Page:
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Stock Market Outlook
For The Week Of August 13th = Uptrend


    ADX Directional Indicators: Uptrend
    Price & Volume Action: Uptrend
    Elliott Wave Analysis: Mixed


The stock market outlook maintains an uptrend, despite the recent decline.

The S&P500 ($SPX) fell 0.3% last week.  As of Friday's close, the index was 0.5% and 8.5% above the 50 and 200 day moving averages, respectively.

Technical analysis of daily SPX prices

2023-08-13-SPX Trendline Analysis - Daily

The ADX narrowly avoided a bearish signal last week (Tuesday & Wednesday).

Price/volume action was uneventful last week, as trading volume faded throughout the week.  The signal remains in an uptrend for now, with the index posed to test the 50-day moving average over the next week or two.

Elliott Wave remains mixed; both counts continue to work through their first down wave, after completing the rally on August 27 at 4607.  Key support and resistance levels remain unchanged at 4169 and 4632.


Based on the current state of the 3 market outlook signals, I'm expecting a period of choppy, sideways price action (i.e. consolidation).  Watch trading volume for signs of institutional buying and/or selling.

Inflation increased slight in July.  The Consumer Price Index (CPI) rose +3.2% y/y,  which was a slight increase from June's 3.0% y/y increase.  Core CPI (CPI less food & energy) rose 4.7% y/y.  The Producer Price Index (PPI) was up +0.8% Y/Y, which was a slight increase from Junes +0.2% Y/Y reading.  Core PPI (PPI less food, energy, and trade services) rose +2.7% y/y.

Earnings season is winding down for the S&P500, with 90% of companies reporting 2nd quarter earnings. Per Bloomberg:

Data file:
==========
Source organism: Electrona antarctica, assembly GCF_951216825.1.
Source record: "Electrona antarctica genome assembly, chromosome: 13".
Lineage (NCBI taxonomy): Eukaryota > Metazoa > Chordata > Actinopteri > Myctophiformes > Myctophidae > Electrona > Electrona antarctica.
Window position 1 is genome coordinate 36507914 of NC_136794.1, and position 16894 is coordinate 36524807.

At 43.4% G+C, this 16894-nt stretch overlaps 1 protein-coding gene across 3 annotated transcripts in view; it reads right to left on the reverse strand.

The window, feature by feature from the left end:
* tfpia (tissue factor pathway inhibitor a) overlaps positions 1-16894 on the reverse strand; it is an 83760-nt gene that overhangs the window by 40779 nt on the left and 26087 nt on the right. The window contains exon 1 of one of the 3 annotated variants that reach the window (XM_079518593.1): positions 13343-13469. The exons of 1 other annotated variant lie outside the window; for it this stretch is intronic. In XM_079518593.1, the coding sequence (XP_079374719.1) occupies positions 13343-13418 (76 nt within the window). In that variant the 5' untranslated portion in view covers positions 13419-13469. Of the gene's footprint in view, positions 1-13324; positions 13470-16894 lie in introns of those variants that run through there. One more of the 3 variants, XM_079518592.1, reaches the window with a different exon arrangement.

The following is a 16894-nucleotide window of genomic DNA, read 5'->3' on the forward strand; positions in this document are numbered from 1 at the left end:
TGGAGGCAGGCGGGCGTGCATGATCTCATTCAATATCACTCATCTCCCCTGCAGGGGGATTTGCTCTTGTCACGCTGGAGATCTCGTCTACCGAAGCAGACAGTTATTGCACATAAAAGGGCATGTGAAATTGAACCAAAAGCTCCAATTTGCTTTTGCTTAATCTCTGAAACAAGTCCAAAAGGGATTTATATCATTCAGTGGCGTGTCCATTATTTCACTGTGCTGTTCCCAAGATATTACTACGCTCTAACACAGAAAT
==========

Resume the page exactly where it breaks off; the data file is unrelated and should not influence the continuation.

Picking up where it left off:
• Sales growth was up +0.4% y/y
  • Earnings growth was down -8.3% y/y

That's the 3rd straight quarter of negative earnings growth (i.e. that pesky earnings recession mentioned in previous posts).   Many investors are surprised by the EPS decline, since financial media has painted a different picture.  Those headlines are focused on performance versus expectations, in which case ~80% of the earnings reports beat analysts EPS estimates.

How is this possible?   Because analysts have lowered their estimates during the year, based on company guidance.  Then, companies report better than expected earnings, with help from one-time adjustments / non-GAAP EPS calculations.

Maybe that's why Factset recently reported: "S&P 500 Companies See Largest Negative Price Reaction to Positive EPS Surprises Since 2011".

Analysts now expect 3rd quarter earnings growth to break-even (0%), and then jump to +8% y/y in the 4th quarter.  The increase is not unexpected, since analysts estimate year-end S&P500 targets based on valuation (price/earnings multiples).  EPS during the first half of the year underperformed, so EPS for the second half of the year must overperform in order for the S&P500 to reach analysts' target levels.

Best to Your Week!

P.S. If you find this research helpful, please tell a friend.
If you don't, tell an enemy.

Sources: Bloomberg, CNBC, Federal Reserve Bank of St. Louis, Hedgeye, U.S. Bureau of Economic Analysis, U.S. Bureau of Labor Statistics

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